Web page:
She considers The Fantasticks to be her first big break, “because it was like a dream come true to me to get into the original company of The Fantasticks and to work with Tom Jones (lyrics) and Harvey Schmidt (music). That was major and of course Sweeney was major too, working with Stephen Sondheim, Harold Prince and all of those people. That also was a dream that came true.  The agent that my manager introduced me to was the one who set me up for Sweeney. I had five callbacks and I sang every aria that I could think of and it was down to me and Betsy Joslyn. I found out that half were divided between me and half with her. Years later I was told that when I had sung the song “Steal Me Sweet Thief,” which is a Menotti aria about a woman begging this thief to steal her, before time steals her youth or death comes, that it made the producer cry, so she said they had to hire me.  For the final callback they had these 17 year old models and we had to go out and stand with them. While Betsy and I were waiting to hear, they came up to her and they told her they were offering her the understudy, so I thought that was it for me and that I was out. I thought they wanted these beautiful seventeen year olds. I was nineteen, but at that point seventeen seemed so young. I thought that I was gone and then the casting director came up and said, ‘You got it,’ and I almost fell down.”

Sarah Rice’s memories of opening night for Sweeney Todd, “I was just thinking to get through it. It was so overwhelming, exciting and it felt like a dream.”

While comparing her roles in The Fantasticks and Sweeney Todd: The Demon Barber of Fleet Street, Sarah Rice says The Fantasticks holds a special place for her, “because of the emotional journey that the part goes through.  It is one of the best written roles that exist for a young girl.  Johanna (in Sweeney Todd) was a little frustrating, because you had to make up your own thing as to how you got from A to B. It was pared down so much that you had to make it up to get to the next place, whereas with The Fantasticks it is kind of all out there for you.” 

As for the roles that she is attracted to Ms. Rice says, (The role) has to speak to me through my own prism. In other words I have to understand what the character is about.  I don’t have to live a parallel life to it, but I have to understand it. I have auditioned for things where I can’t get a handle on something and I can’t make it work, but if the character has a point of view or something that I understand and I feel that I can express my own prism, that is what draws me to certain roles. If I can get it and I can express what that character is going through.  If I don’t love a role, I can’t do it. If it doesn’t speak to me and it isn’t something that I absolutely love I won’t do it.”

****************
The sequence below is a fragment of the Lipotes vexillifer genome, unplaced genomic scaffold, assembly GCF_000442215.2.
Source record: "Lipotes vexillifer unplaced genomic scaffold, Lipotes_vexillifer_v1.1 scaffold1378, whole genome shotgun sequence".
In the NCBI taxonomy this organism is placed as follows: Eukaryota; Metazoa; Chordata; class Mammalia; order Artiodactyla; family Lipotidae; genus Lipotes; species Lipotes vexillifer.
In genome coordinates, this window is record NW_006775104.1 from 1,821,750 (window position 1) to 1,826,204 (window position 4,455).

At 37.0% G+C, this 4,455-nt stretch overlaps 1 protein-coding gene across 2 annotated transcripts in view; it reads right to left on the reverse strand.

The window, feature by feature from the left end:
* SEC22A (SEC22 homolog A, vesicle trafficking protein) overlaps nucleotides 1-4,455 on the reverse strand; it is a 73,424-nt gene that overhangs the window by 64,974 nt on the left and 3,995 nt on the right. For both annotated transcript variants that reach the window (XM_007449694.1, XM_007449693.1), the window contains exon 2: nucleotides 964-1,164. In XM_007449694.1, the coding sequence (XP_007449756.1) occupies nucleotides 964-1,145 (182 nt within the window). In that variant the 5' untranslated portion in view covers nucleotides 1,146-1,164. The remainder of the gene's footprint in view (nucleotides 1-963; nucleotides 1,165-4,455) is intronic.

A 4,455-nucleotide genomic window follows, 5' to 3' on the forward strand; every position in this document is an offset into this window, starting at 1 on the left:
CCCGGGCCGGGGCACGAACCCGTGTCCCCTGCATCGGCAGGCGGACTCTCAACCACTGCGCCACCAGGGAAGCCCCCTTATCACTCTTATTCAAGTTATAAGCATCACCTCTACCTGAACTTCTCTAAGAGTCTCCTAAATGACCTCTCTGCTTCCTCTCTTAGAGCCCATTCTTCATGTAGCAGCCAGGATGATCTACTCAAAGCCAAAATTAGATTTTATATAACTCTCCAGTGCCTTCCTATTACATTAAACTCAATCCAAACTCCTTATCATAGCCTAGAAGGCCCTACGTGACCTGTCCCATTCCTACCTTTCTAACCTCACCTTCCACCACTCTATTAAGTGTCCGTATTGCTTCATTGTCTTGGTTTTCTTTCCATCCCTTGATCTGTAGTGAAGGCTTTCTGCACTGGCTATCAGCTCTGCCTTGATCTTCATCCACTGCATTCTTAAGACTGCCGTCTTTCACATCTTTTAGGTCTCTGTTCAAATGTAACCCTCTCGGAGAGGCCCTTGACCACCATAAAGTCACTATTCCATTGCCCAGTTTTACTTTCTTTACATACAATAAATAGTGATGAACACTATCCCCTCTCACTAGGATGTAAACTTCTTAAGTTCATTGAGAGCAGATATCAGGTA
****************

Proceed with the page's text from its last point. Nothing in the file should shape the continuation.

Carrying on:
As for what lies ahead for Sarah Rice, she is trying to put the financial pieces of the puzzle in place, so she can record her Screen Gems Songs of Old Hollywood. She says she would likely not have been happy with the results of a live recording, because there are too many variables in terms of ambient noise and production quality. In April and in May she is also appearing in the New Jersey stage production History / Herstory which you can learn more about here . The musical is being directed by her lifelong friend JoAnn Yeoman.

“It is about how people can look at the same thing and see something completely different. It is interesting how men and women see things differently.  It comes from fairytales and fables and all of that stuff. It is how we see ourselves in the world, because of these stories and how we act accordingly. It really messes us up.  It has been interesting exploring this musically. We do the two fairytales from A Little Night Music. She sees it as a story of a princess who gets to marry all three suitors and the young man sees it as a knight who has to go and slay a dragon. We are using the International and the American Songbook and we also have some music by Nancy White, who is from Toronto.

You can learn more about Sarah Rice by visiting her website.                         Return to Our Front Page    

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This interview by Joe Montague  published February 2011 is protected by copyright © and is the property of Riveting Riffs Magazine All Rights Reserved.   This interview may not be reproduced in print or on the internet or through any other means without the written permission of Riveting Riffs Magazine, All Rights Reserved